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How can I pass an object of a C++ class to/from a C function?

+6 votes
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Please explain with an example

posted Apr 27, 2016 by Shivam Kumar Pandey

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1 Answer

+1 vote

Here's an example (for info on extern "C", see the previous two FAQs).

Fred.h:

    /* This header can be read by both C and C++ compilers */
    #ifndef FRED_H
    #define FRED_H

    #ifdef __cplusplus
      class Fred {
      public:
        Fred();
        void wilma(int);
      private:
        int a_;
      };
    #else
      typedef
        struct Fred
          Fred;
    #endif

    #ifdef __cplusplus
    extern "C" {
    #endif

    #if defined(__STDC__) || defined(__cplusplus)
      extern void c_function(Fred*);   /* ANSI C prototypes */
      extern Fred* cplusplus_callback_function(Fred*);
    #else
      extern void c_function();        /* K&R style */
      extern Fred* cplusplus_callback_function();
    #endif

    #ifdef __cplusplus
    }
    #endif

    #endif /*FRED_H*/

Fred.cpp:

  // This is C++ code

    #include "Fred.h"

    Fred::Fred() : a_(0) { }

    void Fred::wilma(int a) { }

    Fred* cplusplus_callback_function(Fred* fred)
    {
      fred->wilma(123);
      return fred;
    }

main.cpp:

 // This is C++ code

    #include "Fred.h"

    int main()
    {
      Fred fred;
      c_function(&fred);
      ...
    }

c-function.c:

   /* This is C code */

    #include "Fred.h"

    void c_function(Fred* fred)
    {
      cplusplus_callback_function(fred);
    }

Unlike your C++ code, your C code will not be able to tell that two pointers point at the same object unless the pointers are exactly the same type. For example, in C++ it is easy to check if a Derived* called dp points to the same object as is pointed to by a Base* called bp: just say if (dp == bp) .... The C++ compiler automatically converts both pointers to the same type, in this case to Base*, then compares them. Depending on the C++ compiler's implementation details, this conversion sometimes changes the bits of a pointer's value.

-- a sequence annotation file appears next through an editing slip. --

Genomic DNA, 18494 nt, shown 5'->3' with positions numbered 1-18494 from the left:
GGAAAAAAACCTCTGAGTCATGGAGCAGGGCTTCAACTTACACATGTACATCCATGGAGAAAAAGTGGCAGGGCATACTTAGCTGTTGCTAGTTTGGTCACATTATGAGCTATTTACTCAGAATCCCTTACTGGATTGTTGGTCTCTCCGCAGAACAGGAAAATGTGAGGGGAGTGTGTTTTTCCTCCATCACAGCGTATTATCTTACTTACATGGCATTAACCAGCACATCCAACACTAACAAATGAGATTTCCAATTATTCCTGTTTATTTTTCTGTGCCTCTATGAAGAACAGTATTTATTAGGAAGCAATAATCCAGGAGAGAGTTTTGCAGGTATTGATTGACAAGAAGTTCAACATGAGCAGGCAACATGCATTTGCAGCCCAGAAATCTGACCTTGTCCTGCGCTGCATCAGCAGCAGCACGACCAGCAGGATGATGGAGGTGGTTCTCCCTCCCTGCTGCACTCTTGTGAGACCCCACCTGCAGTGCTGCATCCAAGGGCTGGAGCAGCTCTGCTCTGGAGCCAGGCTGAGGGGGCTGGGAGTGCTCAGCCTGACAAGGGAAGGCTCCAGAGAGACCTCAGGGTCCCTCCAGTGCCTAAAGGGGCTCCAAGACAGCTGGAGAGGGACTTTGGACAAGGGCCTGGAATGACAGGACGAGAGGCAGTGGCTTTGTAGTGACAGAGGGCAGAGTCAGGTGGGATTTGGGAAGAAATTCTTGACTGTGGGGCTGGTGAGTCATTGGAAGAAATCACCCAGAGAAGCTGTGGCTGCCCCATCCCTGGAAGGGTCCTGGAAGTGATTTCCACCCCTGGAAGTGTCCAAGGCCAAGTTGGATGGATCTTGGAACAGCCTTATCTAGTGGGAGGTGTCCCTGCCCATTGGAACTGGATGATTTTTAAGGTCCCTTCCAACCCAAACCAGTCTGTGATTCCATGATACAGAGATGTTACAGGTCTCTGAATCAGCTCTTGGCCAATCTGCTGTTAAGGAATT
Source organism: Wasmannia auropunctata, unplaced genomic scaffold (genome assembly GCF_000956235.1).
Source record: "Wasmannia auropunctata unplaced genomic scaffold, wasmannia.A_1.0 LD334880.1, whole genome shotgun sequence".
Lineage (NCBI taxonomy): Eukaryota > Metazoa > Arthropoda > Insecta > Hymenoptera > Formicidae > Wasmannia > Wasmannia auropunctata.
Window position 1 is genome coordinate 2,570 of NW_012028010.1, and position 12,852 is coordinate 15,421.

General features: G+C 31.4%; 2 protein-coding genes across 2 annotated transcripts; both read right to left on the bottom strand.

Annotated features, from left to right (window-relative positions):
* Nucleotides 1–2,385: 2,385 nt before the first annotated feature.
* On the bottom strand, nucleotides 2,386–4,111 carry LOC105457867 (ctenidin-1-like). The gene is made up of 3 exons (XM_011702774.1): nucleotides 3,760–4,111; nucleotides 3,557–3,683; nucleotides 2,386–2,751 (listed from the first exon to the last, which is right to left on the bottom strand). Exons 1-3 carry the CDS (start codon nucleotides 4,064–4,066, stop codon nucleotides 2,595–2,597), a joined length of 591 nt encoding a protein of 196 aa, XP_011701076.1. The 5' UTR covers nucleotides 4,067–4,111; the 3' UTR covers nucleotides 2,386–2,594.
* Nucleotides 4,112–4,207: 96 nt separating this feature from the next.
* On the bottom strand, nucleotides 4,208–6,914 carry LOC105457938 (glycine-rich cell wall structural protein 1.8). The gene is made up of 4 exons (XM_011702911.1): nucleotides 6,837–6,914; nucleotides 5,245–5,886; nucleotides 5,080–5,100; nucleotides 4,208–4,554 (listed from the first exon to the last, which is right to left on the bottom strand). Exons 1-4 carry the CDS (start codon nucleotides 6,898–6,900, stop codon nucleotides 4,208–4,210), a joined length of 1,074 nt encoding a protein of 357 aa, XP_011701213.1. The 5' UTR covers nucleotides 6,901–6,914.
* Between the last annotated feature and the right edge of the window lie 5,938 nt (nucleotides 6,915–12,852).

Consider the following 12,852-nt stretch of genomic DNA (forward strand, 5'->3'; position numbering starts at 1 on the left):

(Technical aside: Most C++ compilers use a binary object layout that causes this conversion to happen with multiple inheritance and/or virtual inheritance. However the C++ language does not impose that object layout so in principle a conversion could also happen even with non-virtual single inheritance.)

The point is simple: your C compiler will not know how to do that pointer conversion, so the conversion from Derived* to Base*, for example, must take place in code compiled with a C++ compiler, not in code compiled with a C compiler.
reference-https://isocpp.org/wiki/faq/mixing-c-and-cpp#cpp-objs-passed-to-c

answer Apr 27, 2016 by Devendra Bohre
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Suppose I have been given an array and I need to findout all such combination where a^2 + b^2 = c^2 then how can I achieve that?

C/C++ code would be helpful?

+7 votes
#include<stdio.h>

int &fun()
{
   static int x;
   return x;
}   

int main()
{
   fun() = 10;
   printf(" %d ", fun());

   return 0;
}

It is fine with c++ compiler while giving error with c compiler.

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